Roots and Branches
Loving Lord, what a true and faithful God You are. You always keep Your great promises to me.
Read Romans 11:11-24
 Again I ask: Did they stumble so as to fall beyond recovery? Not at all! Rather, because of their transgression, salvation has come to the Gentiles to make Israel envious.  But if their transgression means riches for the world, and their loss means riches for the Gentiles, how much greater riches will their full inclusion bring!  I am talking to you Gentiles. Inasmuch as I am the apostle to the Gentiles, I take pride in my ministry  in the hope that I may somehow arouse my own people to envy and save some of them.  For if their rejection brought reconciliation to the world, what will their acceptance be but life from the dead?  If the part of the dough offered as firstfruits is holy, then the whole batch is holy; if the root is holy, so are the branches.  If some of the branches have been broken off, and you, though a wild olive shoot, have been grafted in among the others and now share in the nourishing sap from the olive root,  do not consider yourself to be superior to those other branches. If you do, consider this: You do not support the root, but the root supports you.  You will say then, “Branches were broken off so that I could be grafted in.”  Granted. But they were broken off because of unbelief, and you stand by faith. Do not be arrogant, but tremble.  For if God did not spare the natural branches, he will not spare you either.  Consider therefore the kindness and sternness of God: sternness to those who fell, but kindness to you, provided that you continue in his kindness. Otherwise, you also will be cut off.  And if they do not persist in unbelief, they will be grafted in, for God is able to graft them in again.  After all, if you were cut out of an olive tree that is wild by nature, and contrary to nature were grafted into a cultivated olive tree, how much more readily will these, the natural branches, be grafted into their own olive tree! Scripture taken from the THE HOLY BIBLE, NEW INTERNATIONAL VERSION, NIV Copyright © 1973, 1978, 1984, 2011 by Biblica, Inc.® Used by permission. All rights reserved worldwide.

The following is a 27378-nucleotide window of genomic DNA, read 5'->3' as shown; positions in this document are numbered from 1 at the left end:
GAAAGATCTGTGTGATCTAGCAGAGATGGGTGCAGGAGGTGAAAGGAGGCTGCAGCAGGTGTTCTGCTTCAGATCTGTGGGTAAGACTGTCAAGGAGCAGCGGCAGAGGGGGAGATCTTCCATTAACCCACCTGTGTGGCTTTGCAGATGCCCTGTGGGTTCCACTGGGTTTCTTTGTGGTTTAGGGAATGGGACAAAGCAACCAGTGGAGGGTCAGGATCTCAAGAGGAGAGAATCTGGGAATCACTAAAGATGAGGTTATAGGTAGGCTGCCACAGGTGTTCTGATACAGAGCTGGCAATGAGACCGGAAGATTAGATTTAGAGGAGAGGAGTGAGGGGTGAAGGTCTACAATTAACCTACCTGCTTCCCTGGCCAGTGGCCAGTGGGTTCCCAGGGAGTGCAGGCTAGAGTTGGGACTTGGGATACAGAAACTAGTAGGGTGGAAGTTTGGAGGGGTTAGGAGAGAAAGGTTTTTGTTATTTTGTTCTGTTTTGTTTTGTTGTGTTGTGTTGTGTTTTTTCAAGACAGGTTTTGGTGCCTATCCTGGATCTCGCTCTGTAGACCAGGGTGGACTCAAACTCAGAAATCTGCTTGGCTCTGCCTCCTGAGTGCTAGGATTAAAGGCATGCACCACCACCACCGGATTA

ReflectHow might Paul's ministry to the Gentiles impact the Jews?
I once gave my brother a baby olive tree for his birthday. Sadly, by his next birthday it was a dead twig. That olive tree might have had a short life, but there are olive trees out there that are thousands of years old, still yielding weighty crops. The olive tree is an apt metaphor for Paul to develop. God’s plan for the rescue of his world still grows from the roots of his promise to Abraham (Gen. 12:2,3). We are still seeing the outworking of this plan. He has blessed the whole world through the nation of Israel and the intention is that the freedom from the law that the Gentiles enjoy through grace will eventually make the Jews jealous and bring them back to God (11:11,23,24). In the meantime, we must all be mindful of both the kindness and the sternness of the Lord (11:22). What do you have in place in your life to help you “continue in God’s kindness” (11:22)? Are you a part of a community of faith? What spiritual disciplines do you practice? To whom are you accountable in your life of faith?
Is there anything more you could do to nurture your growth in godliness? Thank God for including you among his people.
Lord Jesus, You sacrificed Your all for me and Your followers. Strengthen my hope so that I can share it with others.
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